Warren Hymer Overview:

Character actor, Warren Hymer, was born on Feb 25, 1906 in New York City, NY. Hymer died at the age of 42 on Mar 25, 1948 in Los Angeles, CA .


Warren Hymer kept very busy in Hollywood from 1929 to 1942, his close-set eyes and fast delivery of a line lending themselves ideally to dim-witted but generally good-natured characters on either side of the law. The demand for "big palookas", however, decreased in post-war years and ill-health also impacted his career. He died in the hospital after a long illness at only 42. He was the son of the playwright John B. Hymer ("Aloma of the South Seas," "Law of the Underworld," "His Lucky Day").

(Source: available at Amazon Quinlan's Illustrated Dictionary of Film Character Actors).



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Warren Hymer Quotes:

Kentaro Moto: You've been a great help, and I want to thank you.
Twister McGurk: I wanna thank you too, pal. That hold yuh showed me I'm gonna keep in my wretlin' "prepatory."

Twister McGurk: It's not the heat, it's the humility.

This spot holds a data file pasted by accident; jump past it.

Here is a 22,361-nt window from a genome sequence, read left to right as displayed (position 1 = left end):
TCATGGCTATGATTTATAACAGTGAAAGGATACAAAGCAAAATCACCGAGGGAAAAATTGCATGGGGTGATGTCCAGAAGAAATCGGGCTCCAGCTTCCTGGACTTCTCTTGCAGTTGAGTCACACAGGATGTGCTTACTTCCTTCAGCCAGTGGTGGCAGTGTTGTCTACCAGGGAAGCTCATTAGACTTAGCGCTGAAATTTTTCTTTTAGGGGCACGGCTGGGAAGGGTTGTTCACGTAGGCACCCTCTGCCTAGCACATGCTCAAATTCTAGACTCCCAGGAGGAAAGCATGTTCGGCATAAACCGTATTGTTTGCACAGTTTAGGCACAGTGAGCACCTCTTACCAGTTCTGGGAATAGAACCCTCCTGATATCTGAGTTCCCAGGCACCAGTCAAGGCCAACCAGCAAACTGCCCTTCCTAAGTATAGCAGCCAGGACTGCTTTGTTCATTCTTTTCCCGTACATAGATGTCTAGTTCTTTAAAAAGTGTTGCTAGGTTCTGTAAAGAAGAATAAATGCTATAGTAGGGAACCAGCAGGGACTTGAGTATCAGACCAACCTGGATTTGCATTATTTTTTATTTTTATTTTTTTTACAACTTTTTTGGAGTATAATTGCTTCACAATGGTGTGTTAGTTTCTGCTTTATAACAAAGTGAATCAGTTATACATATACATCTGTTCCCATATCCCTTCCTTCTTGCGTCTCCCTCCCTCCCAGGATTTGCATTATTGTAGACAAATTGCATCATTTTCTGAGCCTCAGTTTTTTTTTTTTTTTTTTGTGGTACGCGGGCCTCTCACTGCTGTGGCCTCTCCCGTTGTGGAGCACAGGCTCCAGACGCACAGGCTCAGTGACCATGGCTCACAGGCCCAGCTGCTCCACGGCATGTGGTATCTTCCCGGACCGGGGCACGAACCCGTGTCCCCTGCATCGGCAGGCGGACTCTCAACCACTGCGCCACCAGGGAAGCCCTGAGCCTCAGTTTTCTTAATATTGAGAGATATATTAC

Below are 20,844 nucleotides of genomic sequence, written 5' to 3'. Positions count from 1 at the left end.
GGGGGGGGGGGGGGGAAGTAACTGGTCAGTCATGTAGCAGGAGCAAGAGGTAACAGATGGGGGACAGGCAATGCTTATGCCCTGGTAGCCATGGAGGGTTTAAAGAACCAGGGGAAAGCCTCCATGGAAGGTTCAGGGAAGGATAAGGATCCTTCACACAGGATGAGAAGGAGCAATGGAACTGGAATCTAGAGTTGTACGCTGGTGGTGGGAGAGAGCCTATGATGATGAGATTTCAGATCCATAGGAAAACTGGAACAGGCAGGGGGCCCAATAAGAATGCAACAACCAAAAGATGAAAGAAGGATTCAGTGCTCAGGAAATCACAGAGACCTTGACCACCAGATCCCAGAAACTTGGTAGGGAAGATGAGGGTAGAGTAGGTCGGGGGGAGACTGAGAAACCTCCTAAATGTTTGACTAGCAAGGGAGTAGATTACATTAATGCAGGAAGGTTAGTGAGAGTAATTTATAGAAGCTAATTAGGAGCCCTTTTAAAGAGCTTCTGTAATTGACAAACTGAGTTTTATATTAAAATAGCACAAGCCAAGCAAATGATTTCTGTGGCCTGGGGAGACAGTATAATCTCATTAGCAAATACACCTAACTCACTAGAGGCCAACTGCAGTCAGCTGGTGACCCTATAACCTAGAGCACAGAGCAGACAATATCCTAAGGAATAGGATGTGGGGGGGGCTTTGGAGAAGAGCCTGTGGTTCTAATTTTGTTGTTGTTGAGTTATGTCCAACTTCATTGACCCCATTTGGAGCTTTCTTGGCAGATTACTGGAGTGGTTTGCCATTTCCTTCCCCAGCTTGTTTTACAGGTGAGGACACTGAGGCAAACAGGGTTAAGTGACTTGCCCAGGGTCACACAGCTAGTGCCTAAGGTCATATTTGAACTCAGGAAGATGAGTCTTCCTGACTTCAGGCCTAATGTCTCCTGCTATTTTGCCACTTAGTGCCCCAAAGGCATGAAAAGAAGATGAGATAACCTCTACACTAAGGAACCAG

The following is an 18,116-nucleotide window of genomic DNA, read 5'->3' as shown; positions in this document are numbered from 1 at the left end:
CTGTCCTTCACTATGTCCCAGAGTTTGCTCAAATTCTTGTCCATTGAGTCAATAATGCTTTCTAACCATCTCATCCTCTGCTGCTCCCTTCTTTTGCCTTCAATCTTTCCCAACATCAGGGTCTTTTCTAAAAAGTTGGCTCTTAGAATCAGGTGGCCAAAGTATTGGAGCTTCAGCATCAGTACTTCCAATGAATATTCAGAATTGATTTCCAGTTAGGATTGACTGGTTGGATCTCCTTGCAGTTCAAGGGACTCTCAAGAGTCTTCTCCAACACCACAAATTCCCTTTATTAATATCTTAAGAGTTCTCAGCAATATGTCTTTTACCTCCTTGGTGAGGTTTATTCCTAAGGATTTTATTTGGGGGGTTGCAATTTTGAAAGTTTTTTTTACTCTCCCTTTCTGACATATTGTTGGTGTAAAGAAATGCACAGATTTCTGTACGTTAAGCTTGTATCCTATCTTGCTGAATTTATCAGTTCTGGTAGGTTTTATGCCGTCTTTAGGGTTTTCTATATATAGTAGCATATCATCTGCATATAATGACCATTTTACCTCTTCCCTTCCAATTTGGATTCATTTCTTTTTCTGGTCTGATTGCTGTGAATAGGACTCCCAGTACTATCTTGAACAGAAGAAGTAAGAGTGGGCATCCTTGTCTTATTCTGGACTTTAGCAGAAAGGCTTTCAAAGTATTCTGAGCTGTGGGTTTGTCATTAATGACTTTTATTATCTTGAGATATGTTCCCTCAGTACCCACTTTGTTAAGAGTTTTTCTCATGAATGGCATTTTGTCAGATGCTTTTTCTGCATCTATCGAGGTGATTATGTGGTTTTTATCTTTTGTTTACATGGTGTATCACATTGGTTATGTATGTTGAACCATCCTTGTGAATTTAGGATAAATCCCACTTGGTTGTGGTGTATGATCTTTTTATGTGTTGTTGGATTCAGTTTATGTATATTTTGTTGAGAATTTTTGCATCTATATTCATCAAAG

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Warren Hymer Facts
Hymer was a brawny, barrel-chested character actor who had made a successful career out of playing not particularly bright cops, gangsters, sidekicks, etc., much like Nat Pendleton, until an incident in the late 1930s effectively killed his career. He was known to have a bad drinking problem, and one day he apparently showed up for work drunk at a picture he was making for Columbia. When this was reported to Columbia chief Harry Cohn, he ordered Hymer thrown off the lot. Enraged, Hymer burst into Cohn's office. Finding him gone, Hymer took out his frustrations by urinating on Cohn's desk. While many who hated Cohn--which was most everyone in Hollywood--applauded Hymer's action, the powerful studio chief had him blackballed in the business, and consequently he found work in only two films for the next year. His career picked up somewhat in the next few years, but usually in smaller parts than he had before and some in which his character didn't even have a name. He died in 1948.

Son of playwright John B. Hymer and actress Eleanor Kent.

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